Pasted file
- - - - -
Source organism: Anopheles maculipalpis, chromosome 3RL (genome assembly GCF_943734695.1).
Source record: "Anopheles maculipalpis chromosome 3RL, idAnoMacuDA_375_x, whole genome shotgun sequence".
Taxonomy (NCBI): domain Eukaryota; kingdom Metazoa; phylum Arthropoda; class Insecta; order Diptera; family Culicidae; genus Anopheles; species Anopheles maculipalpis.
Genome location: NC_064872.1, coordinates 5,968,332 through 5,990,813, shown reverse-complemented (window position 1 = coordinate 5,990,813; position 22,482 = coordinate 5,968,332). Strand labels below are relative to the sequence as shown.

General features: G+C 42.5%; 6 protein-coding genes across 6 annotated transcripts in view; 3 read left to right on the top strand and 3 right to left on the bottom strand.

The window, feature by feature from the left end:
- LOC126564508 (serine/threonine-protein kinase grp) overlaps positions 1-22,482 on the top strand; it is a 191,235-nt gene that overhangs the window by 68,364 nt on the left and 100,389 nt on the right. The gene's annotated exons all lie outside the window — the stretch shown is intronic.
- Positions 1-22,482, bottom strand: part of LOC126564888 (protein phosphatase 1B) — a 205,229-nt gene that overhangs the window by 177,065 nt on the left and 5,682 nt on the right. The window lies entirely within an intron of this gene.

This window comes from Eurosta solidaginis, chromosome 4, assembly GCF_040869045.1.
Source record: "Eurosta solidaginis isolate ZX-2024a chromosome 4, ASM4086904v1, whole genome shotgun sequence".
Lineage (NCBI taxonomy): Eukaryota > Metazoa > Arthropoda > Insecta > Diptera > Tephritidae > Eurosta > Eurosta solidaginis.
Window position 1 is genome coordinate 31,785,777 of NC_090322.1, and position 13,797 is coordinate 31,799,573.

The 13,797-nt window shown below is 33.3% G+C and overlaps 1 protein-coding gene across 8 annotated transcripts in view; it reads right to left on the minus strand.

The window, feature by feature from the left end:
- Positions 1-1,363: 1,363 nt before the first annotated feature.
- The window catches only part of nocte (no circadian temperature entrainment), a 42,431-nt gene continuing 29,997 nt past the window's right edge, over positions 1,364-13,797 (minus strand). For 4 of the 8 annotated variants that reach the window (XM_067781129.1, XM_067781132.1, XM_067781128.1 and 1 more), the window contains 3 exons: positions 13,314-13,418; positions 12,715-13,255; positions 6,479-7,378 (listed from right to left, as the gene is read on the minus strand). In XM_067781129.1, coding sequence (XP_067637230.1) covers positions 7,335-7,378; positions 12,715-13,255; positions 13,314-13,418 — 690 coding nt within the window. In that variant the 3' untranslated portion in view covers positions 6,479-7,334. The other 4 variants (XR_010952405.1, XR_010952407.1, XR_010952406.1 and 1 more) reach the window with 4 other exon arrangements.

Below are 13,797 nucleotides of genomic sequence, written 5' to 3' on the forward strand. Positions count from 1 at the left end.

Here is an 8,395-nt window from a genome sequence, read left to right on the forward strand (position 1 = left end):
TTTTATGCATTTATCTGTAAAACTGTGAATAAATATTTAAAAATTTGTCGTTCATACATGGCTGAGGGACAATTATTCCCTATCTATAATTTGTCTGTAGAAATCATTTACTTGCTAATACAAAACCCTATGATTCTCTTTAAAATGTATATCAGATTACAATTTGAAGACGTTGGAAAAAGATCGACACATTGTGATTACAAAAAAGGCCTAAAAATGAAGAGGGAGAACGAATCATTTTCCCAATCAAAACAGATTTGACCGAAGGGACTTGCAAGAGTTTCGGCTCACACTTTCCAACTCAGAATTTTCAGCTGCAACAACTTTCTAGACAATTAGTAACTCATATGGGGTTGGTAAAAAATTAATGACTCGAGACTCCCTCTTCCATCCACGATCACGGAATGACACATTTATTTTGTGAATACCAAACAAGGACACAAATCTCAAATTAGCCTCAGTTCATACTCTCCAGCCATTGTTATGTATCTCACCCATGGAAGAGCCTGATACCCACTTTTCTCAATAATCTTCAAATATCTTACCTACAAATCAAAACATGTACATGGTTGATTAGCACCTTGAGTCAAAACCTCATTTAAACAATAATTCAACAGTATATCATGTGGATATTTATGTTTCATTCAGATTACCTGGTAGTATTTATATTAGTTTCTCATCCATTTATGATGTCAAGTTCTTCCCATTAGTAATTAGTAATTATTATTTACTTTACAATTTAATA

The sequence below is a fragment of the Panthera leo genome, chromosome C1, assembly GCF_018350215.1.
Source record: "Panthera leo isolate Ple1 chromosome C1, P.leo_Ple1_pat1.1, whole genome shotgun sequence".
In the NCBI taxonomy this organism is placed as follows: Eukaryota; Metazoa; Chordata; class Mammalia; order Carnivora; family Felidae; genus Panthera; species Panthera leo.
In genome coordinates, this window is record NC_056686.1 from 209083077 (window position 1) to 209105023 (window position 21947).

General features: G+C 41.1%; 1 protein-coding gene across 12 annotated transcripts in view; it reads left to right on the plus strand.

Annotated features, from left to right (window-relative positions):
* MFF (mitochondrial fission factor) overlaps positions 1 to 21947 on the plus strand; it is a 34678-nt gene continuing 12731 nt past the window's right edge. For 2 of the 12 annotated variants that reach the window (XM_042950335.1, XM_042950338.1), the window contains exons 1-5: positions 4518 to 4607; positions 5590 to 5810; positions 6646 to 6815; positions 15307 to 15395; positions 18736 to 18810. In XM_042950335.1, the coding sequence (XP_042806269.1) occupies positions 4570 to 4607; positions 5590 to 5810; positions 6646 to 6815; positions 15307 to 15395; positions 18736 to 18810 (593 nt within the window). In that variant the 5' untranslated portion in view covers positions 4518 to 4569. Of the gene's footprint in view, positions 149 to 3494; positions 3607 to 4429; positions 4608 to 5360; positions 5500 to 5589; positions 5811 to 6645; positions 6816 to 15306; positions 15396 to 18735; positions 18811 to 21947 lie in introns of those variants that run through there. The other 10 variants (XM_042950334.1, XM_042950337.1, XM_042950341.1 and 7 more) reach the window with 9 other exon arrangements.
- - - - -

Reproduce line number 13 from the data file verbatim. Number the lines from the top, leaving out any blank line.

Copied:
The 13,797-nt window shown below is 33.3% G+C and overlaps 1 protein-coding gene across 8 annotated transcripts in view; it reads right to left on the minus strand.